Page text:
Political banners for the main candidates flutter from every power pole in town, both for the mayor and for the Governor of Sonora. Mexico has 3 main political parties and quite a number of smaller ones. The big three are the PAN (Partido Acción National, The National Action Party), the PRI (Partido de la Revolución Insitutional, the Institutional Revolutionary Party), and the PRD (Partido de la Revolución Democrática (Party of the Democratic Revolution.)  The PRI was formed after the Mexican Revolution (1910-1920), and held power for 71 years. During these years, the PAN was the loyal opposition, and became the first party to defeat the PRI. The PRD is a left-leaning split off from the PRI, and is strongest in Central and Southern Mexico. There is also a Green Party, a left-wing Labor Party and one called the Nueva Allianca (New Alliance) which is the party of the powerful teacher's union. And there are a host of even smaller parties. The 3 main parties can roughly be thought of as left - PRD, right - PAN, and center - PRI, but the reality is much more complex. For a more complete explanation, go to this article from the Los Angeles Times.

PRI candidate for Mayor of Banámichi
PAN Candidate for Mayor of Banámichi

In Mexico, Mayors and Governors are elected for 3 year terms, and it is that time again. (It is hard to believe that we have been here thru 2 1/2 cycles now!) Campaigns are much lower key than they are in the States and only last a few months instead of a few years. Once someone has served their term, they can only run once more, but not until a couple of others have had a chance to serve. The people running for mayor are ordinary townspeople, not career politicians. The banners here in town are for PAN and PRI candidates. Party loyalties are strong, and feelings run high. Jobs and access to social services are riding on who wins. Parties in power give back to their supporters. And when a candidate wins, the entire previous city government is replaced all at once, making for a chaotic transition and new jobs for quite a few folks.

Women seem to be a bigger presence in Mexican politics than in the States. Both the PAN and the PRI have many women mayoral candidates, and for the PRI, Claudia Pavlovich is running for the governor of Sonora.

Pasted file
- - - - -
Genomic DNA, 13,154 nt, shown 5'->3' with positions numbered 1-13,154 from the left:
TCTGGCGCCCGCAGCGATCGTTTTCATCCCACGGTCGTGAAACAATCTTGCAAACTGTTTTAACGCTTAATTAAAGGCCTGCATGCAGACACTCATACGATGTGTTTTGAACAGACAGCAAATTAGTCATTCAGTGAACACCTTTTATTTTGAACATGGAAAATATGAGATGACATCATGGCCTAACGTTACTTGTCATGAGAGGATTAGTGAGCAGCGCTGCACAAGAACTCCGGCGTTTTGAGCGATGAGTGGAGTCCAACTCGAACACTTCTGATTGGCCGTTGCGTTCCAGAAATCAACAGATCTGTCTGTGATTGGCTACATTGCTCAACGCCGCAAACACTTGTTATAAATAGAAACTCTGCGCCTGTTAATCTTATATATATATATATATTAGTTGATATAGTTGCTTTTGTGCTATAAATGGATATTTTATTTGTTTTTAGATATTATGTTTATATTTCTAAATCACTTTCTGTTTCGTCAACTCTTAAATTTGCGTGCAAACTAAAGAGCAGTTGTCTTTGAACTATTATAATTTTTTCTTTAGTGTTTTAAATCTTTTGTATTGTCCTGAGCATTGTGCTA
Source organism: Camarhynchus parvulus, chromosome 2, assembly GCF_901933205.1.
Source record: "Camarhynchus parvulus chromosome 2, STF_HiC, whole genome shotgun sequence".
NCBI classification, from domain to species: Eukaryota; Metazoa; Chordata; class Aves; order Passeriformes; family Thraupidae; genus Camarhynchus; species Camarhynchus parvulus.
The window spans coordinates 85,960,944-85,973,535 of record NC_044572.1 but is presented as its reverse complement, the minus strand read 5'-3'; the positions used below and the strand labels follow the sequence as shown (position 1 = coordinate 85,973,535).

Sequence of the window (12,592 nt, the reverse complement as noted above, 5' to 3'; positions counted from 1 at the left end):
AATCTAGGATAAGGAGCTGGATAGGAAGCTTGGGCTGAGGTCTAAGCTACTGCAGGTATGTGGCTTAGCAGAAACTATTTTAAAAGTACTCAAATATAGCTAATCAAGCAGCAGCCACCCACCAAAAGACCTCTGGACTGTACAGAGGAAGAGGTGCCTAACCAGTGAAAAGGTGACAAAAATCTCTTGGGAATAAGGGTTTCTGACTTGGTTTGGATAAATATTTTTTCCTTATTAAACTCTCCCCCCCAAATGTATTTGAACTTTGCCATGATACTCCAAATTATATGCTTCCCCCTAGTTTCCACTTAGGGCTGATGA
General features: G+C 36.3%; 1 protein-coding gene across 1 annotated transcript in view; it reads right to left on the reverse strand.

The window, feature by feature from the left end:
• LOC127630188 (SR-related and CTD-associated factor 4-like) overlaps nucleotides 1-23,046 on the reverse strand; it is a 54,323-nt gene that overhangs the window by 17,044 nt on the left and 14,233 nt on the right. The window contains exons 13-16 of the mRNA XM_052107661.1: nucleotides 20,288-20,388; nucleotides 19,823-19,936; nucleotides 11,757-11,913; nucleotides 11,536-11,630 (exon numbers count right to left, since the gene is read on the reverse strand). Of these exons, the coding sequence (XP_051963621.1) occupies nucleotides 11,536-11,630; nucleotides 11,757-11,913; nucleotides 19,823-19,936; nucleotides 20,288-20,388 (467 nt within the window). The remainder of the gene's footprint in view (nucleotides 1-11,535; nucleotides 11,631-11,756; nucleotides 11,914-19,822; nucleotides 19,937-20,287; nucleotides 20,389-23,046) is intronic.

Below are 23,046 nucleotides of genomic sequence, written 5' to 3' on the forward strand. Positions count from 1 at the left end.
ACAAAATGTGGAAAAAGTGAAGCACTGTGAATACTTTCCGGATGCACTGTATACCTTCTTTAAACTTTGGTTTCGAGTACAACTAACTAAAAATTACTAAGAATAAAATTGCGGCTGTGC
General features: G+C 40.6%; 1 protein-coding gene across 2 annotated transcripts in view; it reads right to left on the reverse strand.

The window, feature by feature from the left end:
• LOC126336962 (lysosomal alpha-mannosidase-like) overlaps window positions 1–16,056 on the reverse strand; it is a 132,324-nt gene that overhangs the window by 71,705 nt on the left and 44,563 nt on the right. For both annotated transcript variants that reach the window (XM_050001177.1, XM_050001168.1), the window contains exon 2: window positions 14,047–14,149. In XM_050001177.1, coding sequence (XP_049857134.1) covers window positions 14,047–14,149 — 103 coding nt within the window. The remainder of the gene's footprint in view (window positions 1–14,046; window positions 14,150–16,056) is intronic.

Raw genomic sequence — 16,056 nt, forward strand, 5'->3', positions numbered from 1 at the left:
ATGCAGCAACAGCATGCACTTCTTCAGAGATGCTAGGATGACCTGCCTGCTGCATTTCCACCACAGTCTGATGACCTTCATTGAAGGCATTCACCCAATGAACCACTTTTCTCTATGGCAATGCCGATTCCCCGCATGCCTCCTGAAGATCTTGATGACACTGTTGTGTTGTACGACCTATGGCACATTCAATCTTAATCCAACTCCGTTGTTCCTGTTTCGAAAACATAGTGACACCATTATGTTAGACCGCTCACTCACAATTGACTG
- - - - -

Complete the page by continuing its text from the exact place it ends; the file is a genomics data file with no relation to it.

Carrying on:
PAN candidate for Governor of Sonora

PRI candidate for Governo

As observers, we notice that the candidates seem to run more on personality than on a platform. The campaign banners trumpet platitudes ("Talk to your grandparents...they are a treasure.") and picture the candidates' families. The mayoral candidates run based on being known here in town. The townspeople have long memories and long-standing feuds or mistakes on the part of the candidate can affect  outcomes more than any political or social issues. It is not even clear what local or state issues are. It seems that a candidate  here could easily make the spill into an campaign issue and run on promises to clean up the environment, but that simply does not happen. Promises on issues are not made.

So come July, Banámichi will have a new mayor. Lauro the current mayor will step down from his post and presumably go back to his butcher shop.  The question is, whoever wins the election, will it really make a difference here in Banámichi, where circumstances change, but life stays pretty much the same?


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  2. Hey June,
    Comments works for me again. Hooray! And Hooray for Banamichi for getting back on its feet. Sorta. I guess in the big picture, we all have to deal with each hour, each day and try to enjoy life. Attitude surely makes the difference in quality of life. Though good water is pretty critical too! Your post reminds me of where I am in my life today. Recovery, coping, healing, hopefulness. And of course, the ever present quest to accept what is now and to act accordingly for optimum benefit.